• What tools you will use and possibly where. e.g. a gallery to browse. Also include what other features you need, such as maps, slideshow, a blog, a shop (E-Commerce), online forms.
  • Integration to your social media: which social media presences do you already have: Facebook, Instagram, LinkedIn, etc.
  • Have an idea of your audio and video media. It has to be hosted somewhere. And it takes up storage space. Most hosting packages give you a reasonable amount of space to store this media with your website, but it has limits. Go over that limit, and it costs. Consider using larger videos hosted on YouTube, or Vimeo or similar.
    For example, you can store a video on YouTube, but you can still get it to play right within your webpage.
  • Content editor: Likely you will want to edit some or all of your content over time. Decide if this is something you want as an administration feature, or if it is a rarity, you could get a professional to help. If it is you doing the editing, then maybe you only want a simple interface.
  • Ongoing technical support. Hosting a site is not the same as having someone support your website. Consider a “Retainer”.  More about this later.

Step 5. Urgency or Priority

Doing Step 3 should give you an outline of what you think (for the moment) is your ideal website content. But if you can prioritize that content into critical, highly important, eventually and would be nice, that gives you (or your web designer) an order in which to tackle the building of content.

Some Examples:

A Photographer might be:

For example, if you were a photographer:

  • Critical: I need the gallery to showcase my previous work.
  • Important: I need the shop to sell prints and other merchandise.
  • Eventually: I would like to have testimonials on my pages.
  • Would be nice: to have a Live Chat function to improve my client interaction.
A Clothing Retailer might be:

For example, if you were a photographer:

  • Critical: I need the shop to sell my products.
  • Important: I need a payment and billing system to reduce my management time and costs
  • Eventually: I would like to multiply payment methods. e.g. Credit Card, PayPal, GPay.
  • Would be nice: to have a Blog to promote my company.

Step 6. Professional Services or Hack Your Way Through

Now don’t get me wrong. Following these steps you could create your very own website, and with tools like WordPress you can have something that looks and feels professional. But to give it flare and uniqueness you will be spending days if not weeks with your head buried in articles and books on how to do something that seems to you to be a simple ask. And this is after you’ve decided what your website intent was in the first place.

Asking a professional to create your website will cost money, but the time to market, and quality of product can vastly outweigh the time and effort you might put in yourself with less impact and even a mediocre result. And not to mention that time and effort initially seems to you to be free…. it isn’t. Whether that time could be used making money in your actual business, or spending time with your loved ones or doing your leisure activities. This all costs. So you need to balance your final budget against its worth.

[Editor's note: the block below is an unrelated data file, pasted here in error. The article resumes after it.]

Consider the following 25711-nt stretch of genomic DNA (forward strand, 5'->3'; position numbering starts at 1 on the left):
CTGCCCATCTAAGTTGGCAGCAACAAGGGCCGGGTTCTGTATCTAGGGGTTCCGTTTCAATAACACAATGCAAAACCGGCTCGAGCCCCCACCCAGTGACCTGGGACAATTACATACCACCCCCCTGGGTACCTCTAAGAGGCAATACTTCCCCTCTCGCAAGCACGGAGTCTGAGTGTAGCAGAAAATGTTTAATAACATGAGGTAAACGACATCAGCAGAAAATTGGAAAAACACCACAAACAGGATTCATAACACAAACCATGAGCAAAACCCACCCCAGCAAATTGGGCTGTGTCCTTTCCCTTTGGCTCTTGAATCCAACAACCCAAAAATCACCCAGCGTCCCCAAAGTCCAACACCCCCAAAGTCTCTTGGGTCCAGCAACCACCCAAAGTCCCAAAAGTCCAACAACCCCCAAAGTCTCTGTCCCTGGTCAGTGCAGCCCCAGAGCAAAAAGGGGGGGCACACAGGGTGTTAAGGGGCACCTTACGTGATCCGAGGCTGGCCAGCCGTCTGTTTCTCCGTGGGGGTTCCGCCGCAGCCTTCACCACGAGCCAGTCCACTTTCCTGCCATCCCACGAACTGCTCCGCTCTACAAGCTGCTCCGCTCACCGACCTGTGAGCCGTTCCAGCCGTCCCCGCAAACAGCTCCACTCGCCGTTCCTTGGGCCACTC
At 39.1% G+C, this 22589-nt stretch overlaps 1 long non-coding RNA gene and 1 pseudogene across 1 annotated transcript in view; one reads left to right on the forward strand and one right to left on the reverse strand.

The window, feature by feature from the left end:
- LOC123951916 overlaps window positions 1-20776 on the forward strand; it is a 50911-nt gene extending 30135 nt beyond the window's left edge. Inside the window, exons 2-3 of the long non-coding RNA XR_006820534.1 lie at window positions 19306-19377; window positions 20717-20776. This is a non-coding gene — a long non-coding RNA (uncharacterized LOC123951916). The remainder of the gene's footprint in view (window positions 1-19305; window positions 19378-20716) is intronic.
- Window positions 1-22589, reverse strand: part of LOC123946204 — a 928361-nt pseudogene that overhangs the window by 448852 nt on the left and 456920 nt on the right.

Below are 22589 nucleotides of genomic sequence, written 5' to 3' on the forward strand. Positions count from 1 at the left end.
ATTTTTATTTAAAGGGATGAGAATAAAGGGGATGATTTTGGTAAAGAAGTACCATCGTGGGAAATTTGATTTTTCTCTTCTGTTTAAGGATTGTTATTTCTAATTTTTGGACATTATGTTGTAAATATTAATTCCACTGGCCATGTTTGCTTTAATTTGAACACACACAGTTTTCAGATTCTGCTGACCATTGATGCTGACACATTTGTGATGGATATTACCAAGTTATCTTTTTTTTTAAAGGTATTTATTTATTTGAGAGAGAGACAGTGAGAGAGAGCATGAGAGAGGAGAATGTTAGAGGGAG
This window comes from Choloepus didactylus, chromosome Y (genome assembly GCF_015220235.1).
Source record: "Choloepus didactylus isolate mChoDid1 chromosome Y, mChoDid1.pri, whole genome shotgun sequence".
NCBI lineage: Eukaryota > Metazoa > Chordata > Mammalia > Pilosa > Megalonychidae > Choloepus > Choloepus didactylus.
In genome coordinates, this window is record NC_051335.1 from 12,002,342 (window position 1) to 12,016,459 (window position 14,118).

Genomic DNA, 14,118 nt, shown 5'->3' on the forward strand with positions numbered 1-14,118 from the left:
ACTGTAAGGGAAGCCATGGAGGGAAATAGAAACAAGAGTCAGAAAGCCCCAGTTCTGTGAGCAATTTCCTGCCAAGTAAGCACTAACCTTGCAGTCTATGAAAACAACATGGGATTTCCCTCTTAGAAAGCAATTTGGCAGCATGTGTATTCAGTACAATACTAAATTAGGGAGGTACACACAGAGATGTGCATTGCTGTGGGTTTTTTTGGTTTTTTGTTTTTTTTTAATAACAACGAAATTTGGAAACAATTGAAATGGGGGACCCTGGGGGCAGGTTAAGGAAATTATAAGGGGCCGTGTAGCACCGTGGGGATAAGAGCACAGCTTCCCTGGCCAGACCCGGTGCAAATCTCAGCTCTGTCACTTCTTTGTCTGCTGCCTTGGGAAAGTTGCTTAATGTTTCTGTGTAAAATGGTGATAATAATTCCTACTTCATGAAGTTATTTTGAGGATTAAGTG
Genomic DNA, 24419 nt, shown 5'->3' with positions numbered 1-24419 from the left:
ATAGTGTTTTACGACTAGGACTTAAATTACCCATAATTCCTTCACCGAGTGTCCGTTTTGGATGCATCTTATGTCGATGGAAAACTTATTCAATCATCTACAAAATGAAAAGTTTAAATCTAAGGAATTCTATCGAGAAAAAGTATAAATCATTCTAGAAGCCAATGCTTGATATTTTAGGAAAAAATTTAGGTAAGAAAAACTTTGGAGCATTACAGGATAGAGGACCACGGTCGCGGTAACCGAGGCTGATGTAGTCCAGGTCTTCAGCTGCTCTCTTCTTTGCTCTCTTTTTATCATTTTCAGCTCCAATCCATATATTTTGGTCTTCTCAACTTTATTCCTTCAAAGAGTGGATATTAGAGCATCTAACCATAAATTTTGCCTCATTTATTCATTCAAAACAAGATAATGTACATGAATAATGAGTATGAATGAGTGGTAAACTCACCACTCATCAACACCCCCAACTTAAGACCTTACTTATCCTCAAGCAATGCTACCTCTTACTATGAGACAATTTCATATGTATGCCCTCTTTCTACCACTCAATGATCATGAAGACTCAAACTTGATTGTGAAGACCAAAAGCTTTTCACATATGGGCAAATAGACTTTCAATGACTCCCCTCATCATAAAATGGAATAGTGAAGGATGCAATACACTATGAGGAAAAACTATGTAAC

Remember, a good professional has had months and years of experience. Their costs are not always the same though. The reason: the answer to How to choose a Web Developer is: “it depends”. However, the good news is, that following these steps will give you a better understanding of what they might offer.

A Side Note on WordPress

If you have heard of WordPress, it is worth pointing out what it is and give you an idea of whether you should advocate for it.

According to more than 40% of websites are built using WordPress. Not only is that a good implicit recommendation, but it also means that, if, over time you decide to train yourself in some if not all of WordPress, those skills are transferrable to any new WordPress projects you might do. Or alternatively, it means you could likely find someone to help you change your website sooner, and possibly cheaper.

Click here to follow this post for a brief on your decision of Why You should Use WordPress for your new site.

Website Checklist
WordPress Website Cost Calculator

So this is an appropriate time to mention we have a rough guide to WordPress website costs here. It attempts to give you a ballpark figure of the reality of your investment. It certainly isn’t perfect, but it will give you pause for thought before you commit to anything that comes straight out of your pocket.

Step 7. Your Content

Ultimately no one knows your business or profile better than you. Therefore it stands to reason, that ultimately you should consider writing your text content. A professional Website developer might “interview” you to get the basics down on the page. But at that point you do need to re-visit what they interpreted and what you actually want.